When my son Liam first learned to cook, he sometimes gathered information on the fly. One night he called and, without a greeting or pleasantries, asked “what is ground sirloin?” It turned out he was standing in front of a meat counter, trying to decide which package of meat to buy to make a hamburger for dinner. Once I understood where he was and the dish he was preparing, we talked through his options and he found the right kind of chopped meat for his burger. I’m sympathetic to his plight and was delighted that he knew enough to ask for guidance. I find meat labels confusing too.
FAQs to help us through the maze of ground beef labels.
What is the difference between ground beef and ground hamburger?
Ground beef contains fat already in the meat, but none that is added. By contrast, hamburger may contain added beef fat. (I’ll use the term “ground beef” to include ground hamburger in the subsequent FAQs.)
How much fat is in ground beef?
Ground beef or hamburger may contain up to 30% fat. Ground beef labeled as “lean” contains less than 10% fat under USDA (Dept. of Agriculture) labeling requirements and beef labeled as “extra lean” contains less than 5% fat. To make it even more confusing, stores can use their own labels to designate a different fat contents. For example, ground beef I bought recently had a label 96/4 meaning that the meat has 4% fat, but does not include the label “extra lean” even though it would meet the requirements for that category.
What else is in ground beef?
Ground beef can include seasonings, but cannot include added water, phosphates, extenders or binders. Processed meats and meat patties that contain ground beef but are called something else may contain vegetable protein, starch, dairy products, or other additives. These additives are less expensive than meat and moderate amounts not be bad, taste or health-wise. (Consider that meatloaf could be considered meat with additives. It is made from ground meat with breadcrumbs, egg, seasoning, and other ingredients.)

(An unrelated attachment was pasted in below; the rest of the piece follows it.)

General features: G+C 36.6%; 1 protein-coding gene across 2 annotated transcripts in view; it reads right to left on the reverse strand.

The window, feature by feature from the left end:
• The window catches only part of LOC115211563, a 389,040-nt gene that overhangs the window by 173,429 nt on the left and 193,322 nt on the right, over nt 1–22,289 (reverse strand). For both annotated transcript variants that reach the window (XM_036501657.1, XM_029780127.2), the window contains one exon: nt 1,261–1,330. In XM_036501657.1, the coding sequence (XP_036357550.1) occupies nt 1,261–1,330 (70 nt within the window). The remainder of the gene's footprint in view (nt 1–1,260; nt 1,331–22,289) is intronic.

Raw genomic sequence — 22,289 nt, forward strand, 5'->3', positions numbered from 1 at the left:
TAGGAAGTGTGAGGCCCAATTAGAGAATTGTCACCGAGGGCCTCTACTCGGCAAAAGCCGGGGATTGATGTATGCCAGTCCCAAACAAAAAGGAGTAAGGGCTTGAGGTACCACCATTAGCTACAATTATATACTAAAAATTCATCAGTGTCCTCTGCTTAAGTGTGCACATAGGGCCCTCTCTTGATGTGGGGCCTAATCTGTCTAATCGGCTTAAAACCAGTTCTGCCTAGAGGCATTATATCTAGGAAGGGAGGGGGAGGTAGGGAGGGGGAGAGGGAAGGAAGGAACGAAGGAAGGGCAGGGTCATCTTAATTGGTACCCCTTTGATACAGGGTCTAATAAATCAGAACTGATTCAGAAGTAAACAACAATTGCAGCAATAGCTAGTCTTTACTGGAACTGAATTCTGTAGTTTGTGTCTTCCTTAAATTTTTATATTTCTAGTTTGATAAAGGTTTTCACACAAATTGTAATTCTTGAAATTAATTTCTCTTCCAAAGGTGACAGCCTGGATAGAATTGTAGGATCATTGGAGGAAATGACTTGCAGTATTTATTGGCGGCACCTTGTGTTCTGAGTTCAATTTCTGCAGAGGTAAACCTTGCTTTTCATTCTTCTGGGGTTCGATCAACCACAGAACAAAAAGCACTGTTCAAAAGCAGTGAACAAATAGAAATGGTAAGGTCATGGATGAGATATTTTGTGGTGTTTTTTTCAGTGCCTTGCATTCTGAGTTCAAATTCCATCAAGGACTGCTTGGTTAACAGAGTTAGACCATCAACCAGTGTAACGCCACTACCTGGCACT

What do the labels ground chuck, round, and sirloin, mean? How do meats with those labels compare to ground beef?
There are four primary cuts of meat: chuck, round, loin, and rib. Generally, chuck and rib are less tender than loin and rib parts. Ground beef is typically made from less expensive cuts of meat. The fat content is not related to the cut of the meat, so extra lean ground beef may have less fat than ground sirloin. Also, keep in mind that meat with less fat is typically less juicy and flavorful.
What do “Choice” and “Select” labels mean?
The USDA does not require meat to be graded, but it has created an optional meat rating system. The most common USDA grades found in grocery stores are USDA Choice and USDA Select. The protein, mineral, and vitamin content of meat do not vary depending on USDA grade and ungraded meat has the same protein, mineral and vitamin content as meat that is graded. Stores may also use the words choice and select without the USDA designation – or use other terms – to describe their meat.
What do the dates on ground beef packages mean?
There is no federal requirement that meat packages be dated. Stores use different labels with dates, so read carefully to find out whether the date is a “use by” or “sell by” date.
Are there other types of ground meat besides beef?
Yes, any type of meat can be ground. Depending on where you live and what stores you have available, you may find ground lamb, ground turkey, ground chicken, ground pork, ground veal, and ground bison. I’ve even seen ground ostrich meat.